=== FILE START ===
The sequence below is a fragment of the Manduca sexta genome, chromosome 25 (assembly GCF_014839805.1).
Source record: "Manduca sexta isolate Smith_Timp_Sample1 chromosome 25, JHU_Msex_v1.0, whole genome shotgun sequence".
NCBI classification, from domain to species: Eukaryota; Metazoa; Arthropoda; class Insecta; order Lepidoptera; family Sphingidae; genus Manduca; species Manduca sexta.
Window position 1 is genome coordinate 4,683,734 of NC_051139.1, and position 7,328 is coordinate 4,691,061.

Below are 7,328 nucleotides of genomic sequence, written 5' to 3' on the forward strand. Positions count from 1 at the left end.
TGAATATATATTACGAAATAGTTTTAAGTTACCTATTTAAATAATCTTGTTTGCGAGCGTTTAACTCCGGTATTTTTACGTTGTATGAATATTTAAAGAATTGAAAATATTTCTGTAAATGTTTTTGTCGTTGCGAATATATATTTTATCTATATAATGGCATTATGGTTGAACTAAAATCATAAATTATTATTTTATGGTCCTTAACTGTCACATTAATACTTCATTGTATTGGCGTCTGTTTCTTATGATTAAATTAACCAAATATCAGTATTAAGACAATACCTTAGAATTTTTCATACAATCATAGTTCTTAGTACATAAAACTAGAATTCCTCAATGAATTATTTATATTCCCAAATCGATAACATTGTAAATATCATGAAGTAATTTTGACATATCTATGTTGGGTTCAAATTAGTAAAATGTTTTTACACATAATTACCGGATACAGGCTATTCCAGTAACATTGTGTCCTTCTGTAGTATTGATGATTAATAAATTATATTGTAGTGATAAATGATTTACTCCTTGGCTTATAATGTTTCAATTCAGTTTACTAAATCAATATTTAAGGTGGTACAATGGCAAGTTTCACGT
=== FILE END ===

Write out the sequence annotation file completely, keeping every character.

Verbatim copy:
The sequence below is a fragment of the Manduca sexta genome, chromosome 25 (assembly GCF_014839805.1).
Source record: "Manduca sexta isolate Smith_Timp_Sample1 chromosome 25, JHU_Msex_v1.0, whole genome shotgun sequence".
NCBI classification, from domain to species: Eukaryota; Metazoa; Arthropoda; class Insecta; order Lepidoptera; family Sphingidae; genus Manduca; species Manduca sexta.
Window position 1 is genome coordinate 4,683,734 of NC_051139.1, and position 7,328 is coordinate 4,691,061.

Below are 7,328 nucleotides of genomic sequence, written 5' to 3' on the forward strand. Positions count from 1 at the left end.
TGAATATATATTACGAAATAGTTTTAAGTTACCTATTTAAATAATCTTGTTTGCGAGCGTTTAACTCCGGTATTTTTACGTTGTATGAATATTTAAAGAATTGAAAATATTTCTGTAAATGTTTTTGTCGTTGCGAATATATATTTTATCTATATAATGGCATTATGGTTGAACTAAAATCATAAATTATTATTTTATGGTCCTTAACTGTCACATTAATACTTCATTGTATTGGCGTCTGTTTCTTATGATTAAATTAACCAAATATCAGTATTAAGACAATACCTTAGAATTTTTCATACAATCATAGTTCTTAGTACATAAAACTAGAATTCCTCAATGAATTATTTATATTCCCAAATCGATAACATTGTAAATATCATGAAGTAATTTTGACATATCTATGTTGGGTTCAAATTAGTAAAATGTTTTTACACATAATTACCGGATACAGGCTATTCCAGTAACATTGTGTCCTTCTGTAGTATTGATGATTAATAAATTATATTGTAGTGATAAATGATTTACTCCTTGGCTTATAATGTTTCAATTCAGTTTACTAAATCAATATTTAAGGTGGTACAATGGCAAGTTTCACGT